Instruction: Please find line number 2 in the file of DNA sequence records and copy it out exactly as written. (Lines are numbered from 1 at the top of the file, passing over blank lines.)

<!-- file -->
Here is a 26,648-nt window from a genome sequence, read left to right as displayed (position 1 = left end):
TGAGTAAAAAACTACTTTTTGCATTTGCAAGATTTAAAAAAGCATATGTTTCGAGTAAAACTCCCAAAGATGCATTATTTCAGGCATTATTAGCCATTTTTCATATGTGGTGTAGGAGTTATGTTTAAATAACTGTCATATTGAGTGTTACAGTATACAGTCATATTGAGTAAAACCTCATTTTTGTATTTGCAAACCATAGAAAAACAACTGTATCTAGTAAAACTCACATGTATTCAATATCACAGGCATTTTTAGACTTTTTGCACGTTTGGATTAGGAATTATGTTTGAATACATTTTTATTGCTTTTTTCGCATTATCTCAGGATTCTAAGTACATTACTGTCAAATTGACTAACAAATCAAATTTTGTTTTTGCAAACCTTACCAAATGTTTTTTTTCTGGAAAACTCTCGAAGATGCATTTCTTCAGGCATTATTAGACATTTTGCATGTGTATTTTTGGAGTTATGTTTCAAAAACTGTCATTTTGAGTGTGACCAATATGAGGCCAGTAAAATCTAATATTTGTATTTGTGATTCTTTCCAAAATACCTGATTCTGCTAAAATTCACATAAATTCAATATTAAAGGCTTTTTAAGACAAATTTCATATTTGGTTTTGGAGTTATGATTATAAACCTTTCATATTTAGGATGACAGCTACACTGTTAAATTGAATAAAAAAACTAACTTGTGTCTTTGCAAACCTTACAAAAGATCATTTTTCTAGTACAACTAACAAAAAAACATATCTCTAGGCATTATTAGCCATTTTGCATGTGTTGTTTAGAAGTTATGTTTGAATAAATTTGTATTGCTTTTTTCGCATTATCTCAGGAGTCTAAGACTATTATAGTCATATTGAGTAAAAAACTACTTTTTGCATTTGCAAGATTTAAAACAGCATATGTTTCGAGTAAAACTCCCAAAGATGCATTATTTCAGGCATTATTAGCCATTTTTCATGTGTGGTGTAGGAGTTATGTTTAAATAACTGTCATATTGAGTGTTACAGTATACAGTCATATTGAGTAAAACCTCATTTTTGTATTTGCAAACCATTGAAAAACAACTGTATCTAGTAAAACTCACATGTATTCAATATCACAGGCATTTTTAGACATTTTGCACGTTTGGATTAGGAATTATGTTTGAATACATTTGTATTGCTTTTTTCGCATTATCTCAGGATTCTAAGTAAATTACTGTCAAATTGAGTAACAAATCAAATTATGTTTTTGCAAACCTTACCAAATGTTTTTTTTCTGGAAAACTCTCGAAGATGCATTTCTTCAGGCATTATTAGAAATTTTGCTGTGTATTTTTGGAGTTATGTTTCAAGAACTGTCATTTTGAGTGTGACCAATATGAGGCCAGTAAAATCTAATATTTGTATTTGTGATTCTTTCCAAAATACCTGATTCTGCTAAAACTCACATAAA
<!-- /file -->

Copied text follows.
TGAGTAAAAAACTACTTTTTGCATTTGCAAGATTTAAAAAAGCATATGTTTCGAGTAAAACTCCCAAAGATGCATTATTTCAGGCATTATTAGCCATTTTTCATATGTGGTGTAGGAGTTATGTTTAAATAACTGTCATATTGAGTGTTACAGTATACAGTCATATTGAGTAAAACCTCATTTTTGTATTTGCAAACCATAGAAAAACAACTGTATCTAGTAAAACTCACATGTATTCAATATCACAGGCATTTTTAGACTTTTTGCACGTTTGGATTAGGAATTATGTTTGAATACATTTTTATTGCTTTTTTCGCATTATCTCAGGATTCTAAGTACATTACTGTCAAATTGACTAACAAATCAAATTTTGTTTTTGCAAACCTTACCAAATGTTTTTTTTCTGGAAAACTCTCGAAGATGCATTTCTTCAGGCATTATTAGACATTTTGCATGTGTATTTTTGGAGTTATGTTTCAAAAACTGTCATTTTGAGTGTGACCAATATGAGGCCAGTAAAATCTAATATTTGTATTTGTGATTCTTTCCAAAATACCTGATTCTGCTAAAATTCACATAAATTCAATATTAAAGGCTTTTTAAGACAAATTTCATATTTGGTTTTGGAGTTATGATTATAAACCTTTCATATTTAGGATGACAGCTACACTGTTAAATTGAATAAAAAAACTAACTTGTGTCTTTGCAAACCTTACAAAAGATCATTTTTCTAGTACAACTAACAAAAAAACATATCTCTAGGCATTATTAGCCATTTTGCATGTGTTGTTTAGAAGTTATGTTTGAATAAATTTGTATTGCTTTTTTCGCATTATCTCAGGAGTCTAAGACTATTATAGTCATATTGAGTAAAAAACTACTTTTTGCATTTGCAAGATTTAAAACAGCATATGTTTCGAGTAAAACTCCCAAAGATGCATTATTTCAGGCATTATTAGCCATTTTTCATGTGTGGTGTAGGAGTTATGTTTAAATAACTGTCATATTGAGTGTTACAGTATACAGTCATATTGAGTAAAACCTCATTTTTGTATTTGCAAACCATTGAAAAACAACTGTATCTAGTAAAACTCACATGTATTCAATATCACAGGCATTTTTAGACATTTTGCACGTTTGGATTAGGAATTATGTTTGAATACATTTGTATTGCTTTTTTCGCATTATCTCAGGATTCTAAGTAAATTACTGTCAAATTGAGTAACAAATCAAATTATGTTTTTGCAAACCTTACCAAATGTTTTTTTTCTGGAAAACTCTCGAAGATGCATTTCTTCAGGCATTATTAGAAATTTTGCTGTGTATTTTTGGAGTTATGTTTCAAGAACTGTCATTTTGAGTGTGACCAATATGAGGCCAGTAAAATCTAATATTTGTATTTGTGATTCTTTCCAAAATACCTGATTCTGCTAAAACTCACATAAA